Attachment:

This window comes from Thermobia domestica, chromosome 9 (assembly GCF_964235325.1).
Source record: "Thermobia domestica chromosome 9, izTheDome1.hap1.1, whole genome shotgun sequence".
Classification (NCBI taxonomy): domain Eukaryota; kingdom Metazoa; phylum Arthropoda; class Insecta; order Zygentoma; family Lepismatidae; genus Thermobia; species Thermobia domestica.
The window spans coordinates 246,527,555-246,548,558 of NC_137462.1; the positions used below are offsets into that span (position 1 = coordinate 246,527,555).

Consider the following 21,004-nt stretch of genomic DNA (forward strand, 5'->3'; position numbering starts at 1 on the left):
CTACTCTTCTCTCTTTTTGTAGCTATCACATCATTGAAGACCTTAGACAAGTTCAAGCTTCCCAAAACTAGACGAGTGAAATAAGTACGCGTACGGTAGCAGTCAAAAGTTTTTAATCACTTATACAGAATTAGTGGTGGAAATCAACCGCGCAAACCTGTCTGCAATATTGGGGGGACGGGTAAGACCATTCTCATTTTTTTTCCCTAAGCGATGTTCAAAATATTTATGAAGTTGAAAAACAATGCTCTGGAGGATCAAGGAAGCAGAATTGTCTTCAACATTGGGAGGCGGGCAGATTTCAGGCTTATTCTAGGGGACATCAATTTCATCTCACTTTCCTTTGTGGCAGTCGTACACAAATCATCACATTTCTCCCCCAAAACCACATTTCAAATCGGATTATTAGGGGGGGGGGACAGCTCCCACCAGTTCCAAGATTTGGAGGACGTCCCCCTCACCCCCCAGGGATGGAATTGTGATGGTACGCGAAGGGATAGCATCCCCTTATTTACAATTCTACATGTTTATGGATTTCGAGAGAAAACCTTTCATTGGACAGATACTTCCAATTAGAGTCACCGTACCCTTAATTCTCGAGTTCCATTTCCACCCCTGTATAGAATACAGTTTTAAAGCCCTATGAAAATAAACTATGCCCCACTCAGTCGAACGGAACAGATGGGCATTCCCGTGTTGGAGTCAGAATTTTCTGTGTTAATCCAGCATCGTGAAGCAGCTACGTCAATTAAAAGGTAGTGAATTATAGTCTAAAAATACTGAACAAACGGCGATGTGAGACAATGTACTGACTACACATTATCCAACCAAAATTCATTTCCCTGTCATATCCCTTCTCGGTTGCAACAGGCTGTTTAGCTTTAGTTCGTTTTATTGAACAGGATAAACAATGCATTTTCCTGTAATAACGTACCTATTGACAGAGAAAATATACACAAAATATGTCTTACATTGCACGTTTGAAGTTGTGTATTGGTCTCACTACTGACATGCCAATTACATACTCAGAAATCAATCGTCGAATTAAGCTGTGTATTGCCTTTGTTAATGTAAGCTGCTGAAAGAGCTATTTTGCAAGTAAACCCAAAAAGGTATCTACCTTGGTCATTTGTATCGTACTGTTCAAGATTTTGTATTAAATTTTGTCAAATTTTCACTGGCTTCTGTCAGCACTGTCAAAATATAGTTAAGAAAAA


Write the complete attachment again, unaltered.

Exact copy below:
This window comes from Thermobia domestica, chromosome 9 (assembly GCF_964235325.1).
Source record: "Thermobia domestica chromosome 9, izTheDome1.hap1.1, whole genome shotgun sequence".
Classification (NCBI taxonomy): domain Eukaryota; kingdom Metazoa; phylum Arthropoda; class Insecta; order Zygentoma; family Lepismatidae; genus Thermobia; species Thermobia domestica.
The window spans coordinates 246,527,555-246,548,558 of NC_137462.1; the positions used below are offsets into that span (position 1 = coordinate 246,527,555).

Consider the following 21,004-nt stretch of genomic DNA (forward strand, 5'->3'; position numbering starts at 1 on the left):
CTACTCTTCTCTCTTTTTGTAGCTATCACATCATTGAAGACCTTAGACAAGTTCAAGCTTCCCAAAACTAGACGAGTGAAATAAGTACGCGTACGGTAGCAGTCAAAAGTTTTTAATCACTTATACAGAATTAGTGGTGGAAATCAACCGCGCAAACCTGTCTGCAATATTGGGGGGACGGGTAAGACCATTCTCATTTTTTTTCCCTAAGCGATGTTCAAAATATTTATGAAGTTGAAAAACAATGCTCTGGAGGATCAAGGAAGCAGAATTGTCTTCAACATTGGGAGGCGGGCAGATTTCAGGCTTATTCTAGGGGACATCAATTTCATCTCACTTTCCTTTGTGGCAGTCGTACACAAATCATCACATTTCTCCCCCAAAACCACATTTCAAATCGGATTATTAGGGGGGGGGGACAGCTCCCACCAGTTCCAAGATTTGGAGGACGTCCCCCTCACCCCCCAGGGATGGAATTGTGATGGTACGCGAAGGGATAGCATCCCCTTATTTACAATTCTACATGTTTATGGATTTCGAGAGAAAACCTTTCATTGGACAGATACTTCCAATTAGAGTCACCGTACCCTTAATTCTCGAGTTCCATTTCCACCCCTGTATAGAATACAGTTTTAAAGCCCTATGAAAATAAACTATGCCCCACTCAGTCGAACGGAACAGATGGGCATTCCCGTGTTGGAGTCAGAATTTTCTGTGTTAATCCAGCATCGTGAAGCAGCTACGTCAATTAAAAGGTAGTGAATTATAGTCTAAAAATACTGAACAAACGGCGATGTGAGACAATGTACTGACTACACATTATCCAACCAAAATTCATTTCCCTGTCATATCCCTTCTCGGTTGCAACAGGCTGTTTAGCTTTAGTTCGTTTTATTGAACAGGATAAACAATGCATTTTCCTGTAATAACGTACCTATTGACAGAGAAAATATACACAAAATATGTCTTACATTGCACGTTTGAAGTTGTGTATTGGTCTCACTACTGACATGCCAATTACATACTCAGAAATCAATCGTCGAATTAAGCTGTGTATTGCCTTTGTTAATGTAAGCTGCTGAAAGAGCTATTTTGCAAGTAAACCCAAAAAGGTATCTACCTTGGTCATTTGTATCGTACTGTTCAAGATTTTGTATTAAATTTTGTCAAATTTTCACTGGCTTCTGTCAGCACTGTCAAAATATAGTTAAGAAAAA